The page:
Chicken & Waffles flavored Lay's potato chips set a record, but not in a good way, in The Herald-Whig newsroom this week.
The chip bag was open and nearly full on Monday morning. That bag hung around until Thursday morning when the last few chips were, mercifully, dumped.
No food item in recent memory has lasted in the newsroom for more than 24 hours. In fact, the life expectancy of shared food items on the newspaper's third floor is usually measured in minutes and seconds.
Lay's ran a nationwide contest to come up with new chip flavors. Celebrity judges chose three contenders that are being produced to give customers a chance to vote with their purchases. In addition to the aforementioned Chicken & Waffles are Cheesy Garlic Bread and Sriracha -- a hot oriental spice.
Maybe Chicken & Waffles will be a big hit in some areas of the nation. Whatever demographic the potato chip executives were looking to capture does not exist in The Herald-Whig newsroom.
It's not that we're opposed to quirky food.
We've eaten roasted soybeans that are marinated in hot powder. We have reporters who profess to enjoy eating bananas coated with peanut butter and Miracle Whip. Some old-timers among us ordered brain sandwiches at a long-closed Quincy restaurant. A couple of decades ago a former reporter hosted a party featuring fresh, raw oysters.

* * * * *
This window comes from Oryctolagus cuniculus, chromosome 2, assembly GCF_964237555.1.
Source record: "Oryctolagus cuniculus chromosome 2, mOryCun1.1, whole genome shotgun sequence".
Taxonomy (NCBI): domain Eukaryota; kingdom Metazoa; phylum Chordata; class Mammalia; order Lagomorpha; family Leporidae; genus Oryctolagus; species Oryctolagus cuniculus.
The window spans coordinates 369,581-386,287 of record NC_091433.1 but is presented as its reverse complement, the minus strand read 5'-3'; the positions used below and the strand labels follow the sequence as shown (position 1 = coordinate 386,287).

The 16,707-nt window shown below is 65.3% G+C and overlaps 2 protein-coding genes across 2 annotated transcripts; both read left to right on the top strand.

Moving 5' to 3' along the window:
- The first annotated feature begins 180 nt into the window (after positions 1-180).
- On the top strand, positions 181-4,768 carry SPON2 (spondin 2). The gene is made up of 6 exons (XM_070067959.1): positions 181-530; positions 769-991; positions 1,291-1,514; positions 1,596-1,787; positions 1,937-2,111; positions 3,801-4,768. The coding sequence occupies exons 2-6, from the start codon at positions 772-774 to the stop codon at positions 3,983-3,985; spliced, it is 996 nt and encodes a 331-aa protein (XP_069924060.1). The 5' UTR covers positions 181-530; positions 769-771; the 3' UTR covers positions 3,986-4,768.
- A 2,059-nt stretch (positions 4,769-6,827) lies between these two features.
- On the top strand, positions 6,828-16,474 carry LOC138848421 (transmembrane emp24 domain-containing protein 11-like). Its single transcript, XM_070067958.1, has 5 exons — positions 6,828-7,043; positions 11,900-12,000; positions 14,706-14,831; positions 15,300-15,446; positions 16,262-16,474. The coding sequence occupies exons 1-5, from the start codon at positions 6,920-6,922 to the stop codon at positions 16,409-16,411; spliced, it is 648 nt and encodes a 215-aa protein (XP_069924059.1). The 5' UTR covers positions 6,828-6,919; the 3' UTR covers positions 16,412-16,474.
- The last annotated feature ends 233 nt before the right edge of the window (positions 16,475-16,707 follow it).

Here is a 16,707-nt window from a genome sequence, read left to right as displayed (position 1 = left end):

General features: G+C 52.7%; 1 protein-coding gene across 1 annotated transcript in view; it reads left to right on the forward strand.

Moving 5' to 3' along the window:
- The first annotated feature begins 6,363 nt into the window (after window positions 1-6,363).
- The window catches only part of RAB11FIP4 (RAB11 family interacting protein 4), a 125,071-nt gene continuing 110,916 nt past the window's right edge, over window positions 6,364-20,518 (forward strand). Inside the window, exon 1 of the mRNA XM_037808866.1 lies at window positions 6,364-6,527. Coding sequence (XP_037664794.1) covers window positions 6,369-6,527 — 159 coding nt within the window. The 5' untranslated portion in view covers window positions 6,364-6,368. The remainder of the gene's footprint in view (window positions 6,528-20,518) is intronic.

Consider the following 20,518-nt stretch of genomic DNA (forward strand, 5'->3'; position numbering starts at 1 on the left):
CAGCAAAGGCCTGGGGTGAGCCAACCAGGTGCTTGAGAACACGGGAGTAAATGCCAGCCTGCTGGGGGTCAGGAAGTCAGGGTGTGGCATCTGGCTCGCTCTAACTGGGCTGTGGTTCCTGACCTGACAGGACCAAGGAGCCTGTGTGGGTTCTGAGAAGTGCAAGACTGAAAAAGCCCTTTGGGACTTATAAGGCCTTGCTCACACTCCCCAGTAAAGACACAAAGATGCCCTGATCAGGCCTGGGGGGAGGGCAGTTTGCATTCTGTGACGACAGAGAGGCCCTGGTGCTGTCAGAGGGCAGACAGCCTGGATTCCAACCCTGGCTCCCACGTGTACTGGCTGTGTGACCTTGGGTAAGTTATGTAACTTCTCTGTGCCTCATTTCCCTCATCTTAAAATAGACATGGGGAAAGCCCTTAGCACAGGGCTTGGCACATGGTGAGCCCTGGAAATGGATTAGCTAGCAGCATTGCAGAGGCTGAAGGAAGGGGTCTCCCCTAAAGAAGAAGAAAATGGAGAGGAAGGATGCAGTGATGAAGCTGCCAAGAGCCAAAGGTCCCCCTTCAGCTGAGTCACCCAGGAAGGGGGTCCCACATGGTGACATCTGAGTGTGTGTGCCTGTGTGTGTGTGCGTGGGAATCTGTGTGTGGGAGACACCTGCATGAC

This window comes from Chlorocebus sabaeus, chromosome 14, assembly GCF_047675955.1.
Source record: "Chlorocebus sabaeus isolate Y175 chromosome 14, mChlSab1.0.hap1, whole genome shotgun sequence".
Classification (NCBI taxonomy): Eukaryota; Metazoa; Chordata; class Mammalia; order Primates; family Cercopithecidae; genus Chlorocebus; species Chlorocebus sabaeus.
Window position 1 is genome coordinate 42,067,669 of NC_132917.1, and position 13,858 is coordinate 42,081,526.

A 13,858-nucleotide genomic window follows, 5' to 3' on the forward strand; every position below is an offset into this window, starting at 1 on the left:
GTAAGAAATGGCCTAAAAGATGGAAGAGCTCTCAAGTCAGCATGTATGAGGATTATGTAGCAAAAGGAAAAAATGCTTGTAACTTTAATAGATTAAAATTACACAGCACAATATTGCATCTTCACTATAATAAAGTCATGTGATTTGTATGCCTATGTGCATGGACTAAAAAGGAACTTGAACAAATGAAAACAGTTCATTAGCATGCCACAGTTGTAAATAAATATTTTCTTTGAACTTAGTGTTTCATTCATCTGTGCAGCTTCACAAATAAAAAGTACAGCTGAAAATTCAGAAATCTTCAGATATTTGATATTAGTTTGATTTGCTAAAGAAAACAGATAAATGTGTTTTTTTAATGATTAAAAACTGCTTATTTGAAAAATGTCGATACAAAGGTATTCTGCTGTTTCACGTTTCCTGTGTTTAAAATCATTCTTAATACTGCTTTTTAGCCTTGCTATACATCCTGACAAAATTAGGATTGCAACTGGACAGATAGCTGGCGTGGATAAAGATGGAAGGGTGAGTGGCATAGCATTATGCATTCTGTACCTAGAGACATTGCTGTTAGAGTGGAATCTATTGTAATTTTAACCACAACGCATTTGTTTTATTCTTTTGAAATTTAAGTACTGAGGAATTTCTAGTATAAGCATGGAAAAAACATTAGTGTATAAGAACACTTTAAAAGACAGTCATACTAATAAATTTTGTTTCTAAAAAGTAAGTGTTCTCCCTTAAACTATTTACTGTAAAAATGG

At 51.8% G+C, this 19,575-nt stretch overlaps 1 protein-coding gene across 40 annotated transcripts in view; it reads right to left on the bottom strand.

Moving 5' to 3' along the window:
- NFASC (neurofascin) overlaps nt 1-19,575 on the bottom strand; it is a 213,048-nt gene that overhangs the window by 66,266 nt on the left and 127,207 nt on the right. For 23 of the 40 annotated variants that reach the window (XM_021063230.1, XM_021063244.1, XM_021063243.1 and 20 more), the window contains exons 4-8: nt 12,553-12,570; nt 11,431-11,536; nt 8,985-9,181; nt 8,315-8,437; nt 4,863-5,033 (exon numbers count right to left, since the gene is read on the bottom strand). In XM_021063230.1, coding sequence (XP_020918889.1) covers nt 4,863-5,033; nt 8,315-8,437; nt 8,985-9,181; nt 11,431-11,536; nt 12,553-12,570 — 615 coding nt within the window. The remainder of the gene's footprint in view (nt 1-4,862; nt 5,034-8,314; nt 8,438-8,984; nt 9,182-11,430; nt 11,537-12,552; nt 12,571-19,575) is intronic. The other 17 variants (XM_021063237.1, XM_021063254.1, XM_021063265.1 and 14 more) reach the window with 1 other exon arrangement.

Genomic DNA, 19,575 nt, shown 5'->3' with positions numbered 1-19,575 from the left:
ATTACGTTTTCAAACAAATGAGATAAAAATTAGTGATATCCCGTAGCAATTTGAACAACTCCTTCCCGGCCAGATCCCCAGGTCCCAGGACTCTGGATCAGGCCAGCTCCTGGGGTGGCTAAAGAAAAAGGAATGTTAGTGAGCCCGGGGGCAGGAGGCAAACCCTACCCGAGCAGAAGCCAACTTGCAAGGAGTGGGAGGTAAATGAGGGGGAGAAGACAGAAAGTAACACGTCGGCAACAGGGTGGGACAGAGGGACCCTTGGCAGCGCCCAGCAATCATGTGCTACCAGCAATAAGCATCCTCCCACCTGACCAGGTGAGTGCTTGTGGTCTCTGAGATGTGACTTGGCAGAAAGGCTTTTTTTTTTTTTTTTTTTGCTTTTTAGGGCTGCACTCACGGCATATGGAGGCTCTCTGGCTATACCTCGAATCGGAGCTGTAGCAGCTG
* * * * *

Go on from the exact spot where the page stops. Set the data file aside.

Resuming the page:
We're not picky eaters.
But something about the maple-syrup taste of the chips just didn't go over. And almost nobody could detect a hint of chicken flavor. That was part of the problem, because Southern fried chicken, in a chip, is something lots of people could probably get behind.
Rather than keep piling on Lay's for a food faux pas, maybe Quincy and the surrounding area can find some regional flavors that could win over a national audience.
Maid-Rite loose meat sandwiches have been a local phenomenon for generations. How about a chip flavored like that distinctive meat?
Several local restaurants serve white cheese sauces on Mexican dishes. Queso blanco or other cheeses on everything from nacho chips to grilled shrimp might be a winning flavor for another chip maker.
Fried catfish is a big regional favorite in the Tri-state area. But fishermen in some Northern states reject the noble catfish as a junk fish. Chips that taste like fried walleye could be an alternative.
Red Cactus makes sweet salsa in Quincy. Crawdad's Classics is another local company with a distinctive flavor that has attracted lots of attention. The Mart Heinen Club Chili Cook-off could provide other taste choices.
Any one of these would blow away a pretender like Waffles & Chicken.
A local potato chip flavor could become the next big national or international hit. And just to do our part, The Herald-Whig newsroom would be happy to sample the next big culinary thing. Our celebrity judges are ready and waiting.
Just bring the food to the third floor -- along with a stopwatch -- to judge how popular the creation will be.